Monday, February 24, 2014

The Ivory-Billed Woodpecker

A few months ago, while hiking with some friends, I saw my first woodpecker.  I've heard these birds plenty of times -- their rapid-fire tapping is unmistakable.  But I'd never gotten a good look at one, and was impressed when I did.  These little birds are flying jackhammers.  They ram their beaks into trees with startling force -- I was amazed mine didn't break its neck.  They're also strikingly beautiful, and distressingly rare.  In fact, one of America's most famous woodpeckers has gone extinct altogether.

In its day, the Ivory-Billed Woodpecker was not a rare bird.  It could be found throughout the forests of the American southeast -- forests which, in the 19th century, began to disappear.  Loggers cleared hundreds of acres of woodpecker habitat, causing populations to plummet.  Hunters were no help, killing some of the last individuals for trophies and museum specimens.  By the 1930s, the population had dwindled, and only a handful remained.  By 1944, the species had disapeared.

But there are hints that the Ivory-Billed Woodpecker may yet exist.  Since the bird's supposed extinction, several notable sightings have come to light.  Most of these took place within the last two decades -- the best in 2005 and 2006.  The 2005 reports, from Arkansas, were the first to be taken seriously.  They included photos and videos of a large, white-striped woodpecker.  Witnesses claimed that the bird's red crest, wing position and tapping pattern confirmed its identity.  Critics dismissed the evidence, believing a pileated woodpecker to be responsible.

In 2006, new evidence came out of Florida, where a research team recorded woodpecker sightings and sounds.  They were unable to take video, or even photographs -- but they claimed their data was conclusive nonetheless.  Many ornithologists remained skeptical.  The survival of the woodpecker remains, for the time being, debated.  Only one thing will change this -- unequivocal photographic proof.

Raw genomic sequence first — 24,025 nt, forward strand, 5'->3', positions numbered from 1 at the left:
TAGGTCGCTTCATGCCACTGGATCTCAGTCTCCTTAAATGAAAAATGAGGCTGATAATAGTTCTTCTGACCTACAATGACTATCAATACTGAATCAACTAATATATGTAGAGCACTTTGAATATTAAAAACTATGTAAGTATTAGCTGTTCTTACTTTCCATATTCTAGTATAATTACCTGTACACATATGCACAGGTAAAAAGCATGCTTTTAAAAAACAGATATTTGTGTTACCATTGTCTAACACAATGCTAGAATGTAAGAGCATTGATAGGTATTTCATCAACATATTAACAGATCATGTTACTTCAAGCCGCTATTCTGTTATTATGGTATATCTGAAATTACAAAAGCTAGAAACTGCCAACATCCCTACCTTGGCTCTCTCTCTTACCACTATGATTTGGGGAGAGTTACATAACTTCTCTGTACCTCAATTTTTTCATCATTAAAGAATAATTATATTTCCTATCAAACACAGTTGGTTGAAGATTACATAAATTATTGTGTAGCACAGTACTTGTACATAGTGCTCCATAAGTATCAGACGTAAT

The Ivory-Billed Woodpecker is an interesting case among cryptids.  Most unknown animals are treated with extreme skepticism, and are not given serious consideration.  The woodpecker, on the other hand, has been investigated by several major institutions.  Research teams have spent years searching for the bird, and multiple scientific papers have discussed its possible survival.  Why this special treatment?  Simple -- the woodpecker is a bird, and one that was previously known to science.

In recent years, "birding" has become an increasingly common pastime.  Tens of thousands enjoy the hobby, and as a result, we understand our local birds like we do few other animals.  When a rare species is spotted, dozens of witnesses converge on the location.  They report their finds online, discuss them with others, and submit them to interested ornithologists.  The birder community is popular and well-organized -- which means that a species like the Ivory-Billed Woodpecker draws great attention.  It lived into recent times, making its survival conceivable -- and many ornithologists are very willing to consider it.

How likely is the woodpecker's persistence?  I'm very willing to consider it.  Other rare birds have been found decades after "extinction" -- perhaps the Ivory-Billed will join them.  Admittedly, there's little habitat left for this species -- but some can be found in Arkansas, where the species has been sighted.  Keep watching the skies, as they say.  This bird may still travel them.

Read more about the Ivory-Billed Woodpecker:
Image (public domain) from

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